This is my last column for The Forecaster. I want to thank the many readers, neighbors and friends who have been kind in their compliments and honest in their criticisms over the past few years.
I’ve always viewed writing a newspaper column as the most intimate form of journalism.
News reporters deliver facts, details and context with a deliberate and necessary aversion to their own personal opinions. In fact, most of the best news reporters tend to repeat this mantra daily, “It’s not personal, I’m just covering the news.”
But the essence of an opinion columnist requires that the writer share and show his or her truths for readers to see in the most decidedly of personal terms. Sometimes, in the service of a greater journalistic good, one person’s opinion causes another person’s pain – a necessary element of the role that I won’t miss.
Almost 40 years ago I first wrote a newspaper column for my hometown newspaper, the Needham Times, in Needham, Massachusetts. Decades later I would write a national column for Knight-Ridder Tribune, one of the largest newspaper syndicates in the world at the time. The honor of writing for my community, this community, feels like a personal capstone and a special bookend to my pro-am experience as a writer.
During this troubling period of “fake news” fakeness, it should be said that The Forecaster is a first-class example of journalism. More than just a vehicle for local news and information, I’ve seen up close the tireless dedication from news staff, my colleagues from this section, a thoughtful editor and a committed ownership group.
My reason for stepping away is not without some measure of sadness. But, let me share a final personal truth; as years, miles and memories have passed and piled up like a mountain of January snow in a Hannaford parking lot, I’ve come to accept life’s many transitions and transformations with less resistance, and more of an embrace.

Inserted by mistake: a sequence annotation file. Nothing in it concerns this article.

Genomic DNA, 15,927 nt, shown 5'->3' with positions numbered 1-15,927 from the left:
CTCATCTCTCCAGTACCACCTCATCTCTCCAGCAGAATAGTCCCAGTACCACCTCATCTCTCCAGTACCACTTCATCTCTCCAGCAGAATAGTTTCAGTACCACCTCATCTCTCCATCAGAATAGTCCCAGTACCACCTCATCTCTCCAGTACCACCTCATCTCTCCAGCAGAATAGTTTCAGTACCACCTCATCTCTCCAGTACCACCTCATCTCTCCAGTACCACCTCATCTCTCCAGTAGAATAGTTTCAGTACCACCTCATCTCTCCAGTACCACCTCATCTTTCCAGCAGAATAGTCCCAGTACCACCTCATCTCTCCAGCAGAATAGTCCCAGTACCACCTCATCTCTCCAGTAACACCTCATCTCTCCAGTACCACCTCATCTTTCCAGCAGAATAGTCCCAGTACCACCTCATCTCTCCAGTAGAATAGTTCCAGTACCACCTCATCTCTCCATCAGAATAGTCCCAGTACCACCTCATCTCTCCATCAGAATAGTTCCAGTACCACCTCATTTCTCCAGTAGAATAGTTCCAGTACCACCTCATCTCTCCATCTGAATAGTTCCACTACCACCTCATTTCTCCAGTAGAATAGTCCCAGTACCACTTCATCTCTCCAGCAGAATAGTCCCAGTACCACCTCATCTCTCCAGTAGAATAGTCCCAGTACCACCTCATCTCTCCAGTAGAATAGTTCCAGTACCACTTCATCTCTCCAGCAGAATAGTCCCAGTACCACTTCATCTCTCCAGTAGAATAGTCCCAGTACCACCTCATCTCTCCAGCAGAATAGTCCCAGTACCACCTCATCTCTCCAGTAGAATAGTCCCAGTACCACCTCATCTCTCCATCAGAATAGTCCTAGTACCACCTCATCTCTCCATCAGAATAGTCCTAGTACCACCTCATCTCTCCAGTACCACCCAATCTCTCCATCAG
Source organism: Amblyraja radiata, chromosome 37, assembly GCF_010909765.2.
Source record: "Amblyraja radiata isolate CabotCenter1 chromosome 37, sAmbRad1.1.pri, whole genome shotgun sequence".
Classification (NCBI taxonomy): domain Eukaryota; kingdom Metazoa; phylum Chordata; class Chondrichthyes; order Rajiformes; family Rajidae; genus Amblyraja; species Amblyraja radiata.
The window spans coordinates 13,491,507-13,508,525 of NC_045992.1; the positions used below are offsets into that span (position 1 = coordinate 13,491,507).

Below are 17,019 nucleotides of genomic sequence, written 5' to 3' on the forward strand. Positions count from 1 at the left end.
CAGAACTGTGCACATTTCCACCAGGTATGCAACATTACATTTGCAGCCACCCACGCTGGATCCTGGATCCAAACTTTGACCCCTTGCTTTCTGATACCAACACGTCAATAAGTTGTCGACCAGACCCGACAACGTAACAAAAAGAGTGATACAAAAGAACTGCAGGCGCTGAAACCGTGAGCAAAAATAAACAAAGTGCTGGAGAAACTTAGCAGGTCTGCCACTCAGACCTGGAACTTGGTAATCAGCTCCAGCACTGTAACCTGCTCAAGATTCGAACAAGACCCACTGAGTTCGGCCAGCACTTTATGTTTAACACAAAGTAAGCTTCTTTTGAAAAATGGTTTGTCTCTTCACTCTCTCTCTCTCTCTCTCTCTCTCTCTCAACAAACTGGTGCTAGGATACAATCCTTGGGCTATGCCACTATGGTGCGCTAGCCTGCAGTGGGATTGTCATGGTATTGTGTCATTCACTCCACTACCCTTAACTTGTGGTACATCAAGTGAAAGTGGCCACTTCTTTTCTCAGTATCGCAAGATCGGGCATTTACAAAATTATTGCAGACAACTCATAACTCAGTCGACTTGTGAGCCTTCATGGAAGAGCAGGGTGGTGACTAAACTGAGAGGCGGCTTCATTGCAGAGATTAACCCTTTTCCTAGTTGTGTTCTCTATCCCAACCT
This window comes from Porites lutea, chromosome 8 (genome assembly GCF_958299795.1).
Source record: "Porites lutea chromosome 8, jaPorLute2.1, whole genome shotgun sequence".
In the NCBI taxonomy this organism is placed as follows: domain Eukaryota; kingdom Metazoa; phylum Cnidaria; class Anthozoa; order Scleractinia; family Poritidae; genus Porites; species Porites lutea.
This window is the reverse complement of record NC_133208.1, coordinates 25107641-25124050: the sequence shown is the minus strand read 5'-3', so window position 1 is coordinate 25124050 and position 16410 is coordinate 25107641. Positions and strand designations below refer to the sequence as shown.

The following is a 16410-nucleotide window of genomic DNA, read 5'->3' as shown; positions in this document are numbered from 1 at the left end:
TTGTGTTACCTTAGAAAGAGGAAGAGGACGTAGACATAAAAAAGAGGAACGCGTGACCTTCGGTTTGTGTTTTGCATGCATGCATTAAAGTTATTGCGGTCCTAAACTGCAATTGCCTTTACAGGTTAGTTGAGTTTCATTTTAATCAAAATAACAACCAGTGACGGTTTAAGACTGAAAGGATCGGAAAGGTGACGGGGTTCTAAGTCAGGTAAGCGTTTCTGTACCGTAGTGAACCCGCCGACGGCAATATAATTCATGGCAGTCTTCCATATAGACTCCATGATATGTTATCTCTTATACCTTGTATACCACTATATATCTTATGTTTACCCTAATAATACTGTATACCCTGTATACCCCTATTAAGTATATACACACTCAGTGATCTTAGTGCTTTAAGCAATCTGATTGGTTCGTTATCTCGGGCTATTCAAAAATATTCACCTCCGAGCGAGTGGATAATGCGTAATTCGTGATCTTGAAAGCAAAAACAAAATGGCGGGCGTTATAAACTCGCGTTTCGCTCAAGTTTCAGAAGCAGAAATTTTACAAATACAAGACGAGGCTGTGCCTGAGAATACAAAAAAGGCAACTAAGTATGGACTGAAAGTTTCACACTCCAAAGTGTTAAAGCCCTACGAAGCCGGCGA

That’s how an email from last week led to my decision to end this column.
The message from the executive editor said changes would be taking place on these Opinion pages because of space constraints. Going forward, my column would only appear monthly, with a strict diet of “no more than 700 words.”
It was later explained that the change in frequency would apply to most of the columnists who write for The Forecaster, with the notable exceptions of Edgar Allen Beem and John Balentine – one very “progressive” in his opinions and world view, and one seemingly a committed disciple of the GOP deity, Ronald Reagan. It’s my guess that this new alignment is an attempt to provide greater voice/balance regarding the liberal/conservative war that is now raging here in Maine, and beyond.
I wish Edgar, John, and everyone at The Forecaster well going forward. Now, more than ever, we need real journalism, real news organizations, and a public attuned to the resonance of truth over fiction.
True to this column’s title and ethos, I came to the decision that writing this column, once a month, with just 700 words is too infrequent and too brief to connect in a meaningful way with the community I love.
To those who might think I’m being unreasonable, I direct you to some of the first words from my first column, 2 1/2 years ago: “My name is Stevoe and I’m an unreasonable man through and through.”
That self-designation was borrowed from George Bernard Shaw and his maxim, “The reasonable man adapts himself to the world; the unreasonable one persists in trying to adapt the world to himself. Therefore, all progress depends on the unreasonable man.”
That is my truth. It’s been an honor. Thank you, all.
Steve Woods is from away, but fully here now, living in Yarmouth, working in Falmouth, traveling the world, and trying his best.